Argiope aurantia has also been sighted in the following states: Alabama, Arkansas, Connecticut, Delaware, Florida, Georgia, Illinois, Indiana, Iowa, Kansas, Kentucky, Louisiana, Maine, Maryland, Massachusetts, Michigan, Minnesota, Mississippi, Nebraska, New York, North Carolina, Ohio, Oklahoma, Pennsylvania, Rhode Island, South Carolina, Tennessee, Texas, Virginia, West Virginia, Wisconsin.

The argiope spider (Argiope aurantia) is a common spider throughout much of North America. Other common names for this spider include: the garden spider, the writing spider, the zig-zag spider, and the zipper spider. In many areas, they are a familiar resident of backyards and gardens.

What a surprise for us then, when these spiders (Argiope aurantia) joined our ecosystem at Tenth Acre Farm in Ohio, in the same year that we took out the grass and installed our front yard garden. I suppose they prefer gardens over grass, like many other living beings in the ecosystem!

Check out this site for more information about Argiope aurantia, and to see pictures of the males and baby spiderlings. The babies are fun to find in the springtime when they emerge from the brown egg sac!

More than 250 species of spiders can be found in Maryland and one of the largest and more visible species is the black and yellow garden spider (Argiope aurantia). Also affectionately known as the writing spider, the black and yellow garden spider fashions an intricate zig-zag pattern in the center of its web. This extra weave is known as a stabilimentum. The purpose of the stabilimentum is still not known. Its reflection helps larger animals (like ourselves) see the web to avoid walking through, but it also may help to attract smaller prey.

Thanks for looking, Ogre! It is widespread in much of North American (doesn't do the Rockies or the Great Basin, though). I also believe that the argiopes are seen worldwide. I did try to take an image with the spider on a dampened web. I used a fine mist to spray the web, but that made Argiope skittish and he ran into hiding. I could have, but didn't, take an image of the entire web. But, if that's important to you, PM me with an e-mail address. I know where this guy lives and can go back and get one! ;-) --mark d.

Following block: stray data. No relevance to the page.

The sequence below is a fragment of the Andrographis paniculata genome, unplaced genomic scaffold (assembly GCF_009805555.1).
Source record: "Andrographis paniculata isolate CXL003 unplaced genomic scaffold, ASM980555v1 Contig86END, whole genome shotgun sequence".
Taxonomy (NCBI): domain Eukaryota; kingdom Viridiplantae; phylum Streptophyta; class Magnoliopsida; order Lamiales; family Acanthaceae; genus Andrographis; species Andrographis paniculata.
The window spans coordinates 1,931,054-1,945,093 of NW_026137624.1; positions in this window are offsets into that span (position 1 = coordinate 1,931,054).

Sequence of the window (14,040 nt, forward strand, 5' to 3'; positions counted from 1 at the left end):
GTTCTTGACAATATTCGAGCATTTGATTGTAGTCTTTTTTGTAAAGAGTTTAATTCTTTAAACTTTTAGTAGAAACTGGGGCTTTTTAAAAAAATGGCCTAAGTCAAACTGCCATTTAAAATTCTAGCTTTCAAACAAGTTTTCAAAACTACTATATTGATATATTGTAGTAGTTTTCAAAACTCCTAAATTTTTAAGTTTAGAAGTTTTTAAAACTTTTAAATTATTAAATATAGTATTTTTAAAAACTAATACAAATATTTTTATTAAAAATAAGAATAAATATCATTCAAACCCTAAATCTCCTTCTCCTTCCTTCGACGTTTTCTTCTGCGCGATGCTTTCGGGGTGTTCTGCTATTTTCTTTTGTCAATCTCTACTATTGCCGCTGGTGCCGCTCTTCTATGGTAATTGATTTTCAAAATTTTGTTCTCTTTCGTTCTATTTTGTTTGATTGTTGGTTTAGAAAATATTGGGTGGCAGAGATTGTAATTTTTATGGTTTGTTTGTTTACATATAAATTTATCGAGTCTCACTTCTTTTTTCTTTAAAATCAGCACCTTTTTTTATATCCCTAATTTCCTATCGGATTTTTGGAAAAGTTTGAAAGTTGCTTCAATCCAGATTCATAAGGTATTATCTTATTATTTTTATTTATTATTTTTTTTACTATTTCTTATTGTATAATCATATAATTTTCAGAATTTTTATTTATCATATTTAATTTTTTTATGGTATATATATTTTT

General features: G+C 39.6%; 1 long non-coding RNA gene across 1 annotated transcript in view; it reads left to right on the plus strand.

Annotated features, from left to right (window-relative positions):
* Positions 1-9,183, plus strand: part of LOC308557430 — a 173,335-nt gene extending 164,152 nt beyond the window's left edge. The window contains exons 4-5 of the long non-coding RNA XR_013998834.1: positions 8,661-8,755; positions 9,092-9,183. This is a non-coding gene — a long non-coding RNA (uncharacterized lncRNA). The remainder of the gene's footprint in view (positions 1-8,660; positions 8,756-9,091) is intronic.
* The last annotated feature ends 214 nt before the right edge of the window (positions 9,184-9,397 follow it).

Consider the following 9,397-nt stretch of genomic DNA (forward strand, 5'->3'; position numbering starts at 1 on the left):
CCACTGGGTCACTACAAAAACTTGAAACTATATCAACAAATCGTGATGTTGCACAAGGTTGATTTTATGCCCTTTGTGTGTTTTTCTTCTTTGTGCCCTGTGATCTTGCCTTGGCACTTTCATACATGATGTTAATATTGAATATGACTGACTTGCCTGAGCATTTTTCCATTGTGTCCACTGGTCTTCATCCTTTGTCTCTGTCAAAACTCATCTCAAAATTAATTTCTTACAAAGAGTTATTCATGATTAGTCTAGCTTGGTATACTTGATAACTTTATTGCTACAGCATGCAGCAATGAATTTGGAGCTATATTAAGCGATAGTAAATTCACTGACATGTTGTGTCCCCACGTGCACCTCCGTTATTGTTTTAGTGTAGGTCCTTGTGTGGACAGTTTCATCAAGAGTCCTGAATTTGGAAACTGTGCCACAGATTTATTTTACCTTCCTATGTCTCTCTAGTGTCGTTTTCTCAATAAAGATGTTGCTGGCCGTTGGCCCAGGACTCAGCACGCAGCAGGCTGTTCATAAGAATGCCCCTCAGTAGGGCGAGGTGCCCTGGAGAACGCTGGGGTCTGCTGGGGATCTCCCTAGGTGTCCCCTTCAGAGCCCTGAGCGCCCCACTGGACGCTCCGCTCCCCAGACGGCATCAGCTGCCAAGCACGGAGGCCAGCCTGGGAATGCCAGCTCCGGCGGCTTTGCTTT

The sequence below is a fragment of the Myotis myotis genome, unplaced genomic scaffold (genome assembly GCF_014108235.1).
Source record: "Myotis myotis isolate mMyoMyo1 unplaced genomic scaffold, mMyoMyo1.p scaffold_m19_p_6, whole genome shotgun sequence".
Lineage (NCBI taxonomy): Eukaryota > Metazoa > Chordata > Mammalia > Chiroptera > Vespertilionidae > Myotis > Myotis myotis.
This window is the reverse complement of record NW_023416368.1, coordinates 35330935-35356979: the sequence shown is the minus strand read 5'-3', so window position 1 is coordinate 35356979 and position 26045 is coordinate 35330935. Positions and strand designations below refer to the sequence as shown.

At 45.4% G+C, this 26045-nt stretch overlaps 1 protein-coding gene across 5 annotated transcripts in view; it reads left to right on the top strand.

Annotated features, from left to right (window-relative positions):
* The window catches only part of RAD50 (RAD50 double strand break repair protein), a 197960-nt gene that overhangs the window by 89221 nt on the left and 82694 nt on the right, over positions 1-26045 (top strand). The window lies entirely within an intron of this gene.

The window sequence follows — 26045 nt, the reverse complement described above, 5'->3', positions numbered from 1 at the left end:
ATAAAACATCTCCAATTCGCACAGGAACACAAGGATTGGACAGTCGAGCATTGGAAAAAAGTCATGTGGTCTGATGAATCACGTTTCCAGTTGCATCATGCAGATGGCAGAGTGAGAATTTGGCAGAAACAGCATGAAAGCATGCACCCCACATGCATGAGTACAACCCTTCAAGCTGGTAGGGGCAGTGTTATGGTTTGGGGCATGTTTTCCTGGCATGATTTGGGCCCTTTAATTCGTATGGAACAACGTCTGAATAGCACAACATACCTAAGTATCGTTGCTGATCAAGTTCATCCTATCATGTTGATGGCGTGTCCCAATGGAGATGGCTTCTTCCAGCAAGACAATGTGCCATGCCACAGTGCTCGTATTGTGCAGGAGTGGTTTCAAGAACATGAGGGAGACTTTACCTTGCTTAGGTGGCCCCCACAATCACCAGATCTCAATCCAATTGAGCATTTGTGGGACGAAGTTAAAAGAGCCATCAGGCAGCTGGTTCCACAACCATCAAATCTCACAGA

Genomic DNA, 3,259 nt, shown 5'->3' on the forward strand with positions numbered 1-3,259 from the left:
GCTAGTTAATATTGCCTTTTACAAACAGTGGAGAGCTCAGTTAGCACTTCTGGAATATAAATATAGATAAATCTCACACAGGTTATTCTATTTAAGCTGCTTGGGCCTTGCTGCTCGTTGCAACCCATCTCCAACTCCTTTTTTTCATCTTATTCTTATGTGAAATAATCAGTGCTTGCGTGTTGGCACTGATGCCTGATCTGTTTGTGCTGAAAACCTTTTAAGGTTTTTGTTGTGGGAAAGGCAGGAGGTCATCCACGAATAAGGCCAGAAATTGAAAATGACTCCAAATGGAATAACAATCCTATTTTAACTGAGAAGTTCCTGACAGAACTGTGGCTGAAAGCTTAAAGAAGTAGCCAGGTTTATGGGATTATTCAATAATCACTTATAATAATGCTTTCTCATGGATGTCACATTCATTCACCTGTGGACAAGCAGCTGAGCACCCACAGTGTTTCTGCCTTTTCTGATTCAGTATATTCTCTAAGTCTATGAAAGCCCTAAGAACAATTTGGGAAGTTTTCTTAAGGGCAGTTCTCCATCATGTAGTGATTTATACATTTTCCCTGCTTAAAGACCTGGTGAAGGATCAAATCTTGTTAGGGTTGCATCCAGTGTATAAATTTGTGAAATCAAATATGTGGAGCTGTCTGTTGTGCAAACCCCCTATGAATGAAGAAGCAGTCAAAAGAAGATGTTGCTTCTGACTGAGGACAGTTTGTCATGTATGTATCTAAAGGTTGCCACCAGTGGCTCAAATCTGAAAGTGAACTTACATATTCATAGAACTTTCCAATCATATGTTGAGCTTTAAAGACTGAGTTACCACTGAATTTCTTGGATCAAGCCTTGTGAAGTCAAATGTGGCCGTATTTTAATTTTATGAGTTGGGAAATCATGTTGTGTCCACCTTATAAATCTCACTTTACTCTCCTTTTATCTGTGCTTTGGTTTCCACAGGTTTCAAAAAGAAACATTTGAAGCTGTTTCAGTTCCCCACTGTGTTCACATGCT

I think this is a Argiope aurantia (black and yellow garden spider), a common garden spider in the U.S. and not harmful to humans. This spider incorporates a dense white zigzag in the center of its orb web. This zigzag feature is a stabilimentum, the purpose of which is not confirmed, but one possibility is to warn birds away from the web. Interestingly stabilimenta are only found in spiders that are active during the day.

These spiders live a kleptoparasitic lifestyle, in this case stealing bits of food from the webs of larger spiders. The individual above can be seen in the upper left corner of this photo in the web of a Garden Spider (Argiope aurantia). While I didn't get a photo, I also noticed this little spider spinning together with his own silk some of the larger strands of the Garden Spider's web.

The yellow garden spider (Argiope aurantia) is called many names including the black and yellow spider, zig-zag spider, and a few names I can't share when the big spiders suddenly "appear" at face-level. I'm using the common name that's been approved by the Entomological Society of America (ESA) for this species. Likewise, it's similarly showy cousin, the whitebacked garden spider (A. trifasciata) is also referred to with many non-approved names such as the descriptive banded garden spider.

These common arachnids, both from a large group called orbweavers, are best known for their spiraling webs found in many gardens.The banded garden spider (Argiope trifasciata) and golden orbweaver (Argiope aurantia) emerge from their egg sacks as small, fully formed web spinners in spring. They start building by creating a bridge from a shrub branch or window frame to another point, and, through complex geometric patterns, they create a sticky insect trap. The spiders eat their webs and rebuild them at night, and start catching insects again the next day.

Few spiders can build an orderly web like the Yellow Garden Spider (Argiope aurantia) of the family Araneidae. They are also called Corn Spider or Writing Spider, where males die after copulation and may sometimes be eaten by the female. Females bear the striking appearance of distinct yellow and black patterns on their abdomen. They may also have white cephalothorax. Look for it in open sunny fields and tall vegetation in North and Central America. Apart from creating distinct circular-shaped webs flooded with zigzags of silk, it also eats the web at night and rebuilds it in the morning or at daylight. 041b061a72